Oil demand is not expected to return to 2019 levels until the end of next year or early 2022, with future growth to be “much more modest” than the 2 million b/d growth rates of the past, according to IHS Markit Vice Chairman Daniel Yergin.


The executive, who released his newest book, “The New Map: Energy, Climate, and the Clash of Nations,” in September, discussed how the eventual oil recovery may take shape in a recent video interview with the Dubai-based Al-Arabiya News Channel’s English language service. In the interview, Yergin said future oil growth would depend on a number of factors, including the price of oil and how consolidation in the upstream space takes shape.

In addition, Yergin said shale producers now are in the position of having to convince wary investors to come back to the industry they helped develop. To do this, “companies will have to return money to investors, which wasn’t the case before.”

Meanwhile, there’s still between 7-7.5 million b/d that is “sitting on the sidelines” waiting for demand to return. Yergin said the deal reached between the Organization of the Petroleum Exporting Countries (OPEC) and its allies to boost output by 500,000 b/d per month beginning in January “is very wise” because it allows the countries to test the recovery. With two vaccines now available to combat the virus in the United States and a handful of others available around the world, oil prices are starting to signal a recovery in demand.

However, the next couple of months are going to be “very tough” and may have a negative impact on demand, according to Yergin. A “cautious” month-by-month approach to production “makes a lot of sense.”

Once prices start to rise and concerns over market share begin to resurface, Yergin said the industry “won’t quickly forget what happened last April and what a difficult, dire situation they faced.” To that end, self-interest may include maintaining “some kind of cohesion. But it’s tough when you have that many countries involved.”

Meanwhile, the reduction in investment in the upstream space will likely have an impact on the industry, according to Yergin. However, following a return to more normal economic growth, demand is expected to increase, and prices may move into “a more reasonable range that will support investment and will at least draw back some investors.”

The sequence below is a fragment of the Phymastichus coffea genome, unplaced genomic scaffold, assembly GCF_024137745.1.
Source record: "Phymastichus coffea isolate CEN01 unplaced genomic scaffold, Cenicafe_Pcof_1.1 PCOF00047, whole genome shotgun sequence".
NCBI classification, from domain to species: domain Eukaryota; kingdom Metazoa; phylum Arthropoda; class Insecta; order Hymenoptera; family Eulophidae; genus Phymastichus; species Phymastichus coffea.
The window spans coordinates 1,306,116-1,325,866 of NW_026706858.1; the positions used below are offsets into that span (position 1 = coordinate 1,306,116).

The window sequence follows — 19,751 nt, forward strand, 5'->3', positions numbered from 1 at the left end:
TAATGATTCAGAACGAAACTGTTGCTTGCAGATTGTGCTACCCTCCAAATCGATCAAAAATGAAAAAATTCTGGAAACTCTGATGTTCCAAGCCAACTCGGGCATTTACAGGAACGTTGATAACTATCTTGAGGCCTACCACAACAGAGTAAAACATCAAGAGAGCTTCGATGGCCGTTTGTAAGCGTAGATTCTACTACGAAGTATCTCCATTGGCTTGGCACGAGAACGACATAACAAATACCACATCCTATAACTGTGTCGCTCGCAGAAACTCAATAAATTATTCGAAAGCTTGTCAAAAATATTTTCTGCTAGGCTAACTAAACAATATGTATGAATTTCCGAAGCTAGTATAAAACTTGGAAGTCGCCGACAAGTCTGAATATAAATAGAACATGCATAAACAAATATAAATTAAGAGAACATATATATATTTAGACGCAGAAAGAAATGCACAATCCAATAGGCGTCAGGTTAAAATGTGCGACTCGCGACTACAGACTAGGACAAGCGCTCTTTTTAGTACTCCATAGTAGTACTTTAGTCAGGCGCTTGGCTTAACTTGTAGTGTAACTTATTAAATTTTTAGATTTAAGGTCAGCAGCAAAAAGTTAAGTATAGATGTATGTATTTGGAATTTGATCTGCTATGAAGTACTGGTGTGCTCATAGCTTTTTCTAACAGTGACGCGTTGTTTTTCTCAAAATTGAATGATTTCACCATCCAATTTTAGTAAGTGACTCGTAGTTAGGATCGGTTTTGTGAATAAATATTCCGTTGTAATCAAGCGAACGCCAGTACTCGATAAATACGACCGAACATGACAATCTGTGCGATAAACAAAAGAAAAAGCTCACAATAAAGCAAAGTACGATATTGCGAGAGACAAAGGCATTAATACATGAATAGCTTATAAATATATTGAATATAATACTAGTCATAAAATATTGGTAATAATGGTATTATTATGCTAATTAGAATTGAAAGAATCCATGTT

The executive noted the “much greater commitment” to energy transition that is cultivating in the administration of President-elect Joe Biden. A sea change in federal policy is expected when Biden takes office on Jan. 20, with the soon-to-be commander-in-chief recently announcing his picks for the top climate and energy posts.

Biden has pledged to ban new onshore and offshore drilling on federally owned tracts and to immediately issue an executive order to rejoin the United Nations landmark climate change accord, aka the Paris Agreement. He also has signaled he wants to put the United States on a path to a carbon-free power sector by 2035 and a carbon-neutral economy by 2050.

However, Yergin said, “it’s easier to say what the target is than to say how to get there.”

That’s going to be a big focus of effort and would require a lot of money, he said. Nevertheless, Yergin expects peak oil demand to occur in the 2030s before beginning a decline. He still sees “substantial” oil and gas being used around the world in 2050.

Yergin’s view on how the oil recovery may evolve is similar to those of the International Energy Agency (IEA) and OPEC. The IEA in its Oil Markets Report for December cited the pandemic-induced travel restrictions that continue to curb demand for jet fuel and gasoline in Europe and the United States. The Paris-based watchdog said 2020 oil demand would fall 8.8 million b/d when compared to 2019, to 91.2 million b/d, while 2021 consumption would increase by an estimated 5.7 million b/d.OPEC, meanwhile, said it now expects consumption to rise by 5.9 million b/d to 95.89 million b/d in 2021. In November, it predicted demand would grow by 6.25 million b/d. Last month’s outlook reflected a 300,000 b/d drop from a previous forecast.